EGGS AND FOODBORNE ILLNESS

What is foodborne illness?

All foods have the ability to carry microorganisms (like bacteria and viruses) or toxins that can potentially cause illness. If microorganisms or toxins are introduced to food or if bacteria are allowed to grow in or on food, foodborne illness can result. Common symptoms of foodborne illness include headache, nausea, vomiting, diarrhea, and cramps.

How does Salmonella infect eggs?

Salmonella are found in the intestinal tracts of animals, birds, reptiles, insects and humans. Salmonella may be found on the outside of the egg shell before the egg is washed or it may be found inside the egg if the hen was infected prior to egg laying.

What will happen if I eat an egg containing Salmonella?

Symptoms of salmonellosis include abdominal cramps, diarrhea, nausea, vomiting, chills, fever and/or headache within six to 72 hours after eating the contaminated food. The symptoms usually last only a day or two in healthy people but can lead to serious complications in young children, pregnant women, the elderly, and immune-compromised individuals.

I purchased eggs from my local grocery store and I got sick after eating them. What should I do?

The basic procedure for placing a complaint with a company is to call the number located on the egg carton. If the number is not present on the carton, you could request the customer complaint or inquiry number from the store manager or go online and look up the company or distribution center phone number and request to speak with someone in sales or quality. You will give them your information and from there they will be able to handle your complaint.

What usually causes salmonellosis?

Salmonellosis outbreaks have been related to chicken, eggs, pork and cheese, cantaloupe, tomatoes, alfalfa sprouts, orange juice and cereal. Human carriers play a big role in transmitting some types of salmonellosis. Salmonella can easily spread from one food to another, too. The majority of reported salmonellosis outbreaks involving eggs or egg-containing foods has occurred in food service kitchens and were the result of inadequate refrigeration, improper handling and/or insufficient cooking.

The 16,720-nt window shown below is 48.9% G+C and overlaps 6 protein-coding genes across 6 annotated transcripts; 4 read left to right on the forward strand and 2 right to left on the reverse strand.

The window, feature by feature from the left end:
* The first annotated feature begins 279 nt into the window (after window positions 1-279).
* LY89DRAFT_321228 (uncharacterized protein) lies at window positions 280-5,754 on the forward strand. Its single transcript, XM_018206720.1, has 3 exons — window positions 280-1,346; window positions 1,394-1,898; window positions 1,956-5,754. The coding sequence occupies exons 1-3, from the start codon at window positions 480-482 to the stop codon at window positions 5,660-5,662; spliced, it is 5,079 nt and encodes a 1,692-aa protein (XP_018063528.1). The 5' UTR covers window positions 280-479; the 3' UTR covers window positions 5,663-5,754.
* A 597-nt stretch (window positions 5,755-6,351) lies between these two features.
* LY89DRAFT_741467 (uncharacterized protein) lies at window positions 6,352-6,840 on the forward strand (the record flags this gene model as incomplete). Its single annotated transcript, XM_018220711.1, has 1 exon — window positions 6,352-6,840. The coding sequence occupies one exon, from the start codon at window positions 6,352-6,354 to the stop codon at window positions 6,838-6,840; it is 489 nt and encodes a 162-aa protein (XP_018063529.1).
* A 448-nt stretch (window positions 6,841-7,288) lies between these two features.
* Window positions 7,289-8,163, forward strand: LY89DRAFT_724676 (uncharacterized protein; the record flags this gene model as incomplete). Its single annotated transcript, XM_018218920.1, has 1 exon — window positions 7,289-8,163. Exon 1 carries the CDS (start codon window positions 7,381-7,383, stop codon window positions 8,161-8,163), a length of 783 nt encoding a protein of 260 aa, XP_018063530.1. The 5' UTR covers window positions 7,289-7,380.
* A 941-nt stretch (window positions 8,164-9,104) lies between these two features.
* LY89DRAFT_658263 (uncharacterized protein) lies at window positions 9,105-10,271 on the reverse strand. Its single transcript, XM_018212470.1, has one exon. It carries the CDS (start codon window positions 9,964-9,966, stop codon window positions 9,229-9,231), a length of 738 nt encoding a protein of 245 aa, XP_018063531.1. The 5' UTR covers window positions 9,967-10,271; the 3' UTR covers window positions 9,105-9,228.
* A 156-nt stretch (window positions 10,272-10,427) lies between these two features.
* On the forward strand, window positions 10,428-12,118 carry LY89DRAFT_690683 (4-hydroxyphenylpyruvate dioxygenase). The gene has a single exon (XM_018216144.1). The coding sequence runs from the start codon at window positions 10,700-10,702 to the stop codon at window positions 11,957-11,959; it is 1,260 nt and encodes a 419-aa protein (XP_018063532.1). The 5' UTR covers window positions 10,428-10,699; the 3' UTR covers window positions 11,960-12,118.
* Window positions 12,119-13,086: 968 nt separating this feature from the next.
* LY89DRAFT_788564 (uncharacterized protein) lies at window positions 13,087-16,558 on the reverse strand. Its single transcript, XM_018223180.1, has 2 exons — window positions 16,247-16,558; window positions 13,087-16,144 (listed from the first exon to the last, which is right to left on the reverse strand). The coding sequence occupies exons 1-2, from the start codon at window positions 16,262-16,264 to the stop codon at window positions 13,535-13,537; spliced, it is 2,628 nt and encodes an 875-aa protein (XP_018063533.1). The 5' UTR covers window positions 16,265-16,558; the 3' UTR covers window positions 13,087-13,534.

Are eggs the only source of Salmonella bacteria?

No. Salmonella are widely found in nature and easily spread. Salmonella can be found in the intestinal tracts of animals, birds, reptiles, insects and people. While the egg itself may not be contaminated when you buy it, it can become cross-contaminated from various sources such as kitchen utensils and surfaces, hands, pets, and other foods.

What is being done about Salmonella in eggs?

The egg industry, the public health community and government agencies have been working diligently to address Salmonella Enteritidis (SE) in eggs from production all the way through to preparation. Egg safety begins with industry programs that require food safety practices on the farm. These practices include procurement of Salmonella free chicks, biosecurity, pest control, cleaning and disinfection of poultry houses, and vaccination of chicks. To hinder SE from growing in the egg in the rare event it's present, eggs are held at low temperatures following lay, transport to the processing plant, and after processing and packing. The public health community uses education programs to encourage food preparers to use safe food-handling practices. Along with state agriculture departments, the United States Department of Agriculture (USDA) and the Food and Drug Administration (FDA) have developed national standards with the goal of reducing egg-related salmonellosis. Scientists continue to conduct research to discover how SE gets into flocks and how its presence might be further reduced.